The Judds

Why Not Me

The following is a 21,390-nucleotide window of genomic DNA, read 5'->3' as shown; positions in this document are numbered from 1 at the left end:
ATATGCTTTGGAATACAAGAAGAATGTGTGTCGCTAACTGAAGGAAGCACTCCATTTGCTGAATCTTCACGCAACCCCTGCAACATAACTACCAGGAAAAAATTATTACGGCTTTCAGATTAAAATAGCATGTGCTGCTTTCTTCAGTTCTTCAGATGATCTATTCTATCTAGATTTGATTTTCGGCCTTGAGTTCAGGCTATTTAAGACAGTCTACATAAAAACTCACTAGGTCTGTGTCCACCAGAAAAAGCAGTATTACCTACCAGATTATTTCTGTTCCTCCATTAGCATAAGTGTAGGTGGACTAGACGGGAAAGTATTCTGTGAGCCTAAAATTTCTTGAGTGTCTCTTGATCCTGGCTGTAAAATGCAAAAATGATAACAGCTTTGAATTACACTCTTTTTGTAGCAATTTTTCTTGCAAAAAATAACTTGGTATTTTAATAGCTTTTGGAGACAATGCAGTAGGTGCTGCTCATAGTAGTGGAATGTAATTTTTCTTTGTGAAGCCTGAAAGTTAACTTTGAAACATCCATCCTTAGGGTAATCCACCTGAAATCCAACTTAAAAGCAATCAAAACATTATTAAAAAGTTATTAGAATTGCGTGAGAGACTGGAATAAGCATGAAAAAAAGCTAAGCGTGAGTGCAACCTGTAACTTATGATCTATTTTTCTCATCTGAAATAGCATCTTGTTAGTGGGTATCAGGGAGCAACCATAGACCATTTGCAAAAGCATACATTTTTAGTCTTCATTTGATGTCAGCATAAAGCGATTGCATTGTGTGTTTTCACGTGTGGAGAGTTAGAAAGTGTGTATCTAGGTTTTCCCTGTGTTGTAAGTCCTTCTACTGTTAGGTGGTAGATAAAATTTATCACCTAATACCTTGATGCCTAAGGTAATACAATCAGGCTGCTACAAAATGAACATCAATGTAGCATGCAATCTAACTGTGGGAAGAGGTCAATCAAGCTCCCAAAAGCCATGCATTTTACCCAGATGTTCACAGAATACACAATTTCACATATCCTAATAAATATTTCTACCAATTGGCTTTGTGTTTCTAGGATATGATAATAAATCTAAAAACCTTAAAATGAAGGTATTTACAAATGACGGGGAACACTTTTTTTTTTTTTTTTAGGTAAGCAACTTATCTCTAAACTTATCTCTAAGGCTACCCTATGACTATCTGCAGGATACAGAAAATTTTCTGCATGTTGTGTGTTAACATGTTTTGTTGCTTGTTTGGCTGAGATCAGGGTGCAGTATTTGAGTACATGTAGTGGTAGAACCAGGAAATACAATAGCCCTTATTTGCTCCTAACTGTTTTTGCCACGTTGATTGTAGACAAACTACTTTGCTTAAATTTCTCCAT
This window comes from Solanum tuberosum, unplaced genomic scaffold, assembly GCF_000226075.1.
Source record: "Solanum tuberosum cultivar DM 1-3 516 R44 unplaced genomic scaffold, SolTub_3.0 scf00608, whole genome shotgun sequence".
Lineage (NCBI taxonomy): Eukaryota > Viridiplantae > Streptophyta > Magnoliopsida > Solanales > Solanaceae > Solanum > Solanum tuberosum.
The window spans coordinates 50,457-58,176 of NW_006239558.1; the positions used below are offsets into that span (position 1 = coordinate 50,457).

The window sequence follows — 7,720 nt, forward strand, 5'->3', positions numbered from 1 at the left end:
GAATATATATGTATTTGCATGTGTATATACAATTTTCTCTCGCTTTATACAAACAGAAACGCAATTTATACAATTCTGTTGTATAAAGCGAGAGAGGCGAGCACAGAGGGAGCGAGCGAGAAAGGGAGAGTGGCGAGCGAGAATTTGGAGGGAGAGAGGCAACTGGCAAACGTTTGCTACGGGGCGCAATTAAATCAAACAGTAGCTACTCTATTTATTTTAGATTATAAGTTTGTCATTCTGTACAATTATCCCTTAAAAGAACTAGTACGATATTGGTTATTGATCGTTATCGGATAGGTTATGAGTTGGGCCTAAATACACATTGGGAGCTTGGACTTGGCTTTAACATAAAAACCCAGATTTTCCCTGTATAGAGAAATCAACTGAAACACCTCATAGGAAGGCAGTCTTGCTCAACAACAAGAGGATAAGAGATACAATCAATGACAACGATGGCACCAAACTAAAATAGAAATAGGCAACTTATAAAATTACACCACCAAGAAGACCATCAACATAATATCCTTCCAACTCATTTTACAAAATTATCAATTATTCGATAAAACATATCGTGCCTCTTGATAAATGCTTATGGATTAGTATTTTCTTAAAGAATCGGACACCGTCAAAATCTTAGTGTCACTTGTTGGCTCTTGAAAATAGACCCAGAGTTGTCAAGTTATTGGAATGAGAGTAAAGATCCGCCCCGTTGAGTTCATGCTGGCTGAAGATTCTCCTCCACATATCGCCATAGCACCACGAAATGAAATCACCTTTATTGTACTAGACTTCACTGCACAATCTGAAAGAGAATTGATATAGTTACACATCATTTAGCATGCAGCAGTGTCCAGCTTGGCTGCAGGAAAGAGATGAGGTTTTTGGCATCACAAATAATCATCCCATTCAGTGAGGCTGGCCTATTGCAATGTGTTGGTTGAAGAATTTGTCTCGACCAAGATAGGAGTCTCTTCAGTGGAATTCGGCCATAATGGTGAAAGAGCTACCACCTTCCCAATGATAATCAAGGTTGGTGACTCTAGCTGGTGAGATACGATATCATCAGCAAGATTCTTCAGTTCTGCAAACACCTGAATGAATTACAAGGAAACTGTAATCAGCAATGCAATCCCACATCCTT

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Despite the promise of their self-titled debut album, Naomi and Wynonna Judd struck pay dirt by issuing the bona fide classic Why Not Me, their sophomore outing from 1984. It was produced by Brent Maher and recorded with a small group of session players who were chosen as carefully as the songs were. From the opening track, the title cut, written by greats Harlan Howard, Sonny Throckmorton, and Maher, it is obvious what a showcase this is for Wynonna Judd's stylized singing. Her big throaty voice rings clear and wide, pulling up every ounce of emotion from the song's root; her phrasing is perfect, and Naomi's harmonies are golden; they soar, float, and lilt in contrast, complement, and counterpoint to her daughter's lead. The elder Judd is also a fine songwriter in that track two, "Mr. Pain," is one of the finest songs on the set, full of beauty and vulnerability but ever present with hope. But it's not until track three, "Drops of Water," that the album breaks wide open. Here Wynonna proves she can sing from the rockabilly side of country as well. From her gritty lead vocal to her sweet swing-style harmony with Naomi and killer dobro runs from Sonny Garrish, the tune is irresistible. "My Baby's Gone" is another such moment, a tough, lean, bluesy shuffle graced with Andrews Sisters-styled harmonies and country guitar picking from Don Potter that turns this into a stomper. The ballads work too, however, on "Sleeping Heart" or the blues-rooted "By Bye Baby Blues," which is penned by the Howard/Throckmorton/Maher team and is country music from the Patsy Cline fake book. The elements of jazz and early-'60s countrypolitan are impossible not to remember. But that's what makes the Judds so special -- they can sing it all. All they need is the material, and when they get it -- and they do here in spades -- they are virtually untouchable. With Wynonna's voice being one of the best in the history of the music, and Naomi's harmonizing being literally the most unconventional, they are wall-to-wall original as an act. With the two closers, "Endless Sleep," a solid rocker in the "Heartbreak Hotel" tradition, and the plaintive "Mama He's Crazy," the duo accomplish the impossible: becoming a longstanding duo who consistently rode the top of the charts until Naomi left for health reasons and who remained a bona fide country music act. Of all their recordings, Why Not Me is their best-known, best-selling, and deservedly so. It's perfect.

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